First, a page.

The Zilm Laboratory

magnetic resonance for chemistry


NMR relaxation times provide a window into the amplitudes and energetics of local motions which can be important in determining molecular function.  Solid state NMR methods make it possible to follow these dynamics over wide temperature ranges and without the complication of overall molecular tumbling. We have been successful in developing a theoretical framework that fully accounts for the temperature dependence of C-13 T1 times of methyl groups in solid peptides, and has been extended to measuring the distribution of picosecond amide NH correlation times in a protein. A particularly interesting aspect of this work is the interplay between spin diffusion and magic angle spinning. The plot in the masthead above depicts an unexpectedly rapid rise in the N-15 T1 with MAS frequency in a model peptide. A new spin diffusion mechanism named CSA enable spin diffusion has been shown to explain this observation. Current work is aimed at exploiting this effect to detect long range distance constraints.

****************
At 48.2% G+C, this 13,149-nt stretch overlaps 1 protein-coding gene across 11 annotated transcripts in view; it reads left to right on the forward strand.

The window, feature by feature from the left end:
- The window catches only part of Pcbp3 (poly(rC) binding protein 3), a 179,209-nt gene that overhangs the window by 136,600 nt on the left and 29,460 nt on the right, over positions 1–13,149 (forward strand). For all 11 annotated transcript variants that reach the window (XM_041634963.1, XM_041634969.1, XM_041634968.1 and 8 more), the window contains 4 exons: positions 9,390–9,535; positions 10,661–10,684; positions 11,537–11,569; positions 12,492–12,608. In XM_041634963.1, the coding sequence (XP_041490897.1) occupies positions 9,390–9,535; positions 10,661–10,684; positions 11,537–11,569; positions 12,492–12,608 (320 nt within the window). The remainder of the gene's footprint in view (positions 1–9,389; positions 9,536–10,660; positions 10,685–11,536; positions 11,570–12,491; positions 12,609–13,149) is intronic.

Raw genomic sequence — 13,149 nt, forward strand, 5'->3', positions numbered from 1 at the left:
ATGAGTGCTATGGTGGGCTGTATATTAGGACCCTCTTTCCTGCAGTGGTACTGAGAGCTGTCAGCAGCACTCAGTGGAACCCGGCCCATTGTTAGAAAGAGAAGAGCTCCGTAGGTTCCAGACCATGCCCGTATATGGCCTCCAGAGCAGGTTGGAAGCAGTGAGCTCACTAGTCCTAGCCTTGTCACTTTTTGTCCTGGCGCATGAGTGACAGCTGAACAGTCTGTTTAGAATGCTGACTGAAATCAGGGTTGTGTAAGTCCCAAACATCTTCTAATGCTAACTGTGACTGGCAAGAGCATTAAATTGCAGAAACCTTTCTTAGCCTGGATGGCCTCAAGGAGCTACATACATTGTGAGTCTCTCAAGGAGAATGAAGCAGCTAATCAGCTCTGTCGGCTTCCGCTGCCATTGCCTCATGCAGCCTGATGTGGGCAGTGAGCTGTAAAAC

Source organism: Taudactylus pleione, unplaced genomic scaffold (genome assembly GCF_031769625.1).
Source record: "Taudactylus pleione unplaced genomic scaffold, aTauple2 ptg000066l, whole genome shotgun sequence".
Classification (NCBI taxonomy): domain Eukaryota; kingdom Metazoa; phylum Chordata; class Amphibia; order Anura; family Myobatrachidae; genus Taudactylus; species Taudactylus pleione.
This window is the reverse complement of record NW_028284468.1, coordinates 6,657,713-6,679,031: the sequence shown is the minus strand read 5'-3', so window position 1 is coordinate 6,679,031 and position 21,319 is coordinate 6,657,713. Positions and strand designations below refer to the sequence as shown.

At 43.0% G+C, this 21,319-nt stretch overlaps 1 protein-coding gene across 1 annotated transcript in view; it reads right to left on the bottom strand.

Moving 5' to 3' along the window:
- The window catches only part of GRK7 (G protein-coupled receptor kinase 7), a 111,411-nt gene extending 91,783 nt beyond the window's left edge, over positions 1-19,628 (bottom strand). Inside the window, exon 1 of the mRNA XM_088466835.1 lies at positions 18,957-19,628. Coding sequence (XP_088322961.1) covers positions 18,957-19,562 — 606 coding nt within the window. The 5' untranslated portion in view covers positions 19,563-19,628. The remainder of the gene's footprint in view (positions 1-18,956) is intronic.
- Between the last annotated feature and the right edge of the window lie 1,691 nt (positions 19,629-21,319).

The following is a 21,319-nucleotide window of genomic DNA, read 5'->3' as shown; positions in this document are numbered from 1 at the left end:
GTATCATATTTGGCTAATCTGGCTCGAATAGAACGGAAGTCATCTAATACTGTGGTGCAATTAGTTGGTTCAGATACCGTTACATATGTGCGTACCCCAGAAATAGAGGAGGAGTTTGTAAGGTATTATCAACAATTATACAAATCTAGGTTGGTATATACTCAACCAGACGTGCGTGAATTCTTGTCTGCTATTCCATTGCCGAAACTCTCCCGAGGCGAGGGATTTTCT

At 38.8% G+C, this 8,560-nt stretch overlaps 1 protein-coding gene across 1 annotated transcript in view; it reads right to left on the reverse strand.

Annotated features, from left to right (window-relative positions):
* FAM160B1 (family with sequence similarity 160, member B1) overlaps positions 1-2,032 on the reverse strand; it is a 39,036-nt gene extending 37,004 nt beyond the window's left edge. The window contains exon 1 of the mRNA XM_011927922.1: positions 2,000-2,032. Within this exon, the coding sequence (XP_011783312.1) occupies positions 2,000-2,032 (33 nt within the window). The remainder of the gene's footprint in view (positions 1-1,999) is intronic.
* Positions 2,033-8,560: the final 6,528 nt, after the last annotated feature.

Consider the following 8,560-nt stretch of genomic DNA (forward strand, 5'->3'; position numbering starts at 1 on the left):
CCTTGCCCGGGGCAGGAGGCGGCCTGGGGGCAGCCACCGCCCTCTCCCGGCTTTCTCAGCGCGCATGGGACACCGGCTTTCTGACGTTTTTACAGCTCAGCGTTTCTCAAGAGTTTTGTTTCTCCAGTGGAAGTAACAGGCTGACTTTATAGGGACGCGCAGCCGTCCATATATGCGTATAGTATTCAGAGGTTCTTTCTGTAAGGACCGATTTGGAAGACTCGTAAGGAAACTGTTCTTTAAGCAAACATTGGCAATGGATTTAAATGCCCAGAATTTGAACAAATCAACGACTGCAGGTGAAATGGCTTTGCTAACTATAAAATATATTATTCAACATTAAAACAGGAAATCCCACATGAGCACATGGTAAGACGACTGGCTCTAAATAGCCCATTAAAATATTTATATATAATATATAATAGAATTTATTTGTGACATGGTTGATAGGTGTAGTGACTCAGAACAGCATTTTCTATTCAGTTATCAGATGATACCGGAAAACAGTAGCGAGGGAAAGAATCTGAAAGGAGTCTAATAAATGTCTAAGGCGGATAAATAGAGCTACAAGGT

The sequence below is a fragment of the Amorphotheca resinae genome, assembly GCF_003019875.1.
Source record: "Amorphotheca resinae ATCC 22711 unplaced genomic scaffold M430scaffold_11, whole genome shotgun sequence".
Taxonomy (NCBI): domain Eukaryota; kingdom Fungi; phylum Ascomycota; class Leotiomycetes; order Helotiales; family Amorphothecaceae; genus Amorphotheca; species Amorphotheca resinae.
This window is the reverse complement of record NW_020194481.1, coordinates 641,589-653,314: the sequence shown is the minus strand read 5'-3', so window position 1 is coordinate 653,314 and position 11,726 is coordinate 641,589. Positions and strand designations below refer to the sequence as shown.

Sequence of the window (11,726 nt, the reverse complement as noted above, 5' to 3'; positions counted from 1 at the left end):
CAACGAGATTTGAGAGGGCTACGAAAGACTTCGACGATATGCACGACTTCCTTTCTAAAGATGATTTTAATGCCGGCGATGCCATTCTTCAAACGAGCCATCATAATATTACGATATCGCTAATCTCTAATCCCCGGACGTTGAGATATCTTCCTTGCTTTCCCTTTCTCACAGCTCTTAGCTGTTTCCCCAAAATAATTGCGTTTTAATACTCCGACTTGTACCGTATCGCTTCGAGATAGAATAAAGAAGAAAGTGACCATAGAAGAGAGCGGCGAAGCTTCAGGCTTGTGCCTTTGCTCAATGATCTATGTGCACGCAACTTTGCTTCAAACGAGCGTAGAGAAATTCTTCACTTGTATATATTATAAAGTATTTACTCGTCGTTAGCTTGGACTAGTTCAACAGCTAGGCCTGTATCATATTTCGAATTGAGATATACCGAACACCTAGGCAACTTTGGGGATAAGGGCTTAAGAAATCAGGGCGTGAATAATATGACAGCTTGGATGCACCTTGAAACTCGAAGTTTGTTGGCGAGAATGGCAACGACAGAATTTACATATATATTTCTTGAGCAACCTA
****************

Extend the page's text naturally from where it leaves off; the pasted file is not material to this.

distribution of NH correlation times in ubiquitin at -10 C